Life is strange at times. How one small thing leads to another and develops into something important.
A couple of months ago, whilst visiting Mount Nelson, I saw a framed photograph of the Aurora Australis, taken at Mount Nelson.
Before that point, I had not considered that I might be able to observe the Southern Lights from Hobart, my new home town.
Over recent years, whilst living in the northern hemisphere, I’ve wanted to see the Northern Lights or Aurora Borealis. It’s been on my bucket list, but from London, it’s a relatively big trip and an expensive trip to northern Norway or Sweden, to the Arctic Circle. And of course, a sighting is never guaranteed.
I am thrilled that now, I may be able to observe an aurora just a ten minute drive from my apartment.
That initial framed photograph led to a book published by a local person, led to a Facebook Group (Aurora Australis Tasmania), led to talks and a photography workshop this past weekend which are part of an annual “Aurora Australis & Night Sky Festival”.
I’m fortunate on two fronts with regards to Aurora chasing.
~ Aussie Mate is also intrigued by this natural phenomenon, so I’m not going out alone.
~ We have no work commitments yet, so we can go out late at night or early hours, without worrying about lack of sleep.
We’ve chosen a suitable location, somewhere south facing, away from the city and light pollution, with a relatively unobstructed view of the horizon. We drove to Taroona Beach at 11pm one clear night, to check it out. It’s a good choice. We chatted to a local lady who was walking her dog. She’s seen a few, with a memorable one just a couple of years back when it was right overhead, not just in the distance. We went back the next day, in daylight, to explore the area, the beach and costal path.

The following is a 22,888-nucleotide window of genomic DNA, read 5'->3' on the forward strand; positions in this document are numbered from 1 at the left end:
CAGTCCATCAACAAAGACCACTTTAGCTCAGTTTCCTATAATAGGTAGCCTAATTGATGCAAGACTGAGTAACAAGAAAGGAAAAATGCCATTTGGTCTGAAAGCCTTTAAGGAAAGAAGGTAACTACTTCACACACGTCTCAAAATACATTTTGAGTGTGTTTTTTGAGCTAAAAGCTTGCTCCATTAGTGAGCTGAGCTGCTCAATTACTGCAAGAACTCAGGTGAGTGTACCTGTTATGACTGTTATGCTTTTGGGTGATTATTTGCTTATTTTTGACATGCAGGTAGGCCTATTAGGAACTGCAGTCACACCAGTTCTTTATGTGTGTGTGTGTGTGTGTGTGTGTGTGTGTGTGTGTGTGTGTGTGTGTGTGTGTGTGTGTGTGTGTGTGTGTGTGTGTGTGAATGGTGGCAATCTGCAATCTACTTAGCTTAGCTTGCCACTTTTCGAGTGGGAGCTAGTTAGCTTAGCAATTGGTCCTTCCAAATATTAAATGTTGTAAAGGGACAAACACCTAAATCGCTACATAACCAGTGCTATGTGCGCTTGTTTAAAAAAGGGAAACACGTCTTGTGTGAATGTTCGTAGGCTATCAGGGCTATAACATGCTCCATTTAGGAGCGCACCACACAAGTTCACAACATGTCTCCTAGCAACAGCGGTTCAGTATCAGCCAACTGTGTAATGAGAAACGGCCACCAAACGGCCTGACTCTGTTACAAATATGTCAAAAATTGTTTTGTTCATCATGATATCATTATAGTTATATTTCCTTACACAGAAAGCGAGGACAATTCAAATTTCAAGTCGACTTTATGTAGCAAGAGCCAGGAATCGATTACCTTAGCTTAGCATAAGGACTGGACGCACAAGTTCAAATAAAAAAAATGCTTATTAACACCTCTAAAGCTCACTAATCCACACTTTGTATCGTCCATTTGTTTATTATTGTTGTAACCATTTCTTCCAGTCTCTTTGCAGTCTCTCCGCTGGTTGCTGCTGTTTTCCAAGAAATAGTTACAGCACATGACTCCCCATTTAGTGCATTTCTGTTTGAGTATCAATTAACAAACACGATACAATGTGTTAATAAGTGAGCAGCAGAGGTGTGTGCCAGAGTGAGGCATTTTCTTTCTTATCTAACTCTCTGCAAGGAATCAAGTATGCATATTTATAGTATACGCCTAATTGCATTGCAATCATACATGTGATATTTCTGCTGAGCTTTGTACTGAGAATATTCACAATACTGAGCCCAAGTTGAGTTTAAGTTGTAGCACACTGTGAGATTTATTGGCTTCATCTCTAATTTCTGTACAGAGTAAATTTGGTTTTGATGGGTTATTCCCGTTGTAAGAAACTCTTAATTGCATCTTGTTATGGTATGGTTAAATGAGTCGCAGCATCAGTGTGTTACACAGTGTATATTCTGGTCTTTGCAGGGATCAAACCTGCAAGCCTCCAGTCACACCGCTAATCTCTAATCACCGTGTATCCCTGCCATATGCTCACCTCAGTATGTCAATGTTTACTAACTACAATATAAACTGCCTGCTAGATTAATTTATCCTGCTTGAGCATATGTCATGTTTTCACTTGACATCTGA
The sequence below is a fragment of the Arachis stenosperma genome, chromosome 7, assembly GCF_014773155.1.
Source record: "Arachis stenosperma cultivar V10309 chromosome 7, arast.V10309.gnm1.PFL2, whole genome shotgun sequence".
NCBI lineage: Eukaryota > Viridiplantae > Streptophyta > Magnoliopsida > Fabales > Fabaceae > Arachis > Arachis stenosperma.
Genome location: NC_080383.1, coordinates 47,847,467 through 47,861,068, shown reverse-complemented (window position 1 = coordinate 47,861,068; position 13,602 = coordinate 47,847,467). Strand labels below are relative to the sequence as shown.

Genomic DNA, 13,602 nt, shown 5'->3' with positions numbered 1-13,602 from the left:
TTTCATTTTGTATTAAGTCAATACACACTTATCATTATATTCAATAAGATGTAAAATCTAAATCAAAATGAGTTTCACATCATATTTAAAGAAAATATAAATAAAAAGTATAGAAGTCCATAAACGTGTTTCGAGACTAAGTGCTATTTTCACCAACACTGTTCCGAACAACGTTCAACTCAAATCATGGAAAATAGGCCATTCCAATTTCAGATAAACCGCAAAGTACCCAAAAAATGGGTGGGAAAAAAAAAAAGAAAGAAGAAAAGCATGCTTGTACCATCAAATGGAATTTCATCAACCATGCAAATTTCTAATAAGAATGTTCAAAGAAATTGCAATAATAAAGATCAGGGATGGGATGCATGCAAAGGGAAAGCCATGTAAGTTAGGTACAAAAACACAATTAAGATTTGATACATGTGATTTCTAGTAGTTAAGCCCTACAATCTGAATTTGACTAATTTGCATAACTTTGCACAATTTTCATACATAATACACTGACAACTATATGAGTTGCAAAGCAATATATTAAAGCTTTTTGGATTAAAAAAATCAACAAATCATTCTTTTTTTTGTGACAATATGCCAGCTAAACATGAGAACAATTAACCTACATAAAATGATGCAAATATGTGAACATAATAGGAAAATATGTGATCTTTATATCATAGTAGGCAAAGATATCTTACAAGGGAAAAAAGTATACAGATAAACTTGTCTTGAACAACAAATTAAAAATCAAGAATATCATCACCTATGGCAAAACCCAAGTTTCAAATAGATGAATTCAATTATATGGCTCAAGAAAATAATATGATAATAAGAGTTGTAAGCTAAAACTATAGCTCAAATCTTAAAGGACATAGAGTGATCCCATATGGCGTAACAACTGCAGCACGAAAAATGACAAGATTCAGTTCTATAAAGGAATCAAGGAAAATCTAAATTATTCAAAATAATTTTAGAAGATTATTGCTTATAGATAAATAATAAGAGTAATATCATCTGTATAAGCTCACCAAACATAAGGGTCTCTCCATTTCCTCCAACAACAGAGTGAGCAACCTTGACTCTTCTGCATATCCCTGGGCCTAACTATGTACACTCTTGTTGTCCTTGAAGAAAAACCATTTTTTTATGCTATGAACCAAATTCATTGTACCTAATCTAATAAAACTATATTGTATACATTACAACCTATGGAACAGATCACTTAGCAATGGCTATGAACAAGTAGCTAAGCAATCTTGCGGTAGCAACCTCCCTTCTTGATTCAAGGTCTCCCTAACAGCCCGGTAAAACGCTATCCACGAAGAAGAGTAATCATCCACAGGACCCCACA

I’ve learnt that there are apps and websites that forecast aurora activity. So this is a help. All times are logged in Universal Time so I add ten hours. Some aurora last a few minutes, some for a few hours.
As with all natural things, there is a bit of luck involved.
~ The aurora needs to be in our night time.
~ The weather needs to be good for clear skies.
~ You need to be able to drop everything and go out, now.
We have gone out at 11.30pm and spent an hour or so, standing on the beach. We spoke to another couple, there for the same purpose (but better equipped than us, wrapped up in blankets).
We have set the alarm and gone out at 5am.
We have gone out for a walk at 1.15 am (as we’ve both had a few glasses of wine so couldn’t drive). The location within walking distance is free of light pollution but does not face directly south, so not ideal.
We have seen a faint green glow on two occasions, but nothing spectacular. But it’s promising to have observed these hints of aurora.
We will continue the chase. One day I’m sure we’ll see the full glory of an aurora. We know it’s possible, as there have been some amazing photos from amateur observers on the facebook page. Here is one from Taroona Beach taken by Becca Lunnon.
I’d love to see Aurora Australis and its cousin Aurora Borealis. I know I can go to the South Island to see them. Somewhere near the Mt St John Observatory is a place to go. It’s on my bucket list.
I’d love to see one too, but i love sleeping more. :0 I can always look at the gorgeous photos of them.
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I hope you get to see it and get the photos to share with us…
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Thanks Pauline. Fingers crossed that we see it, but I think I’ll need a decent camera and lens to get any photos.
I’ve got my fingers crossed for you Ruth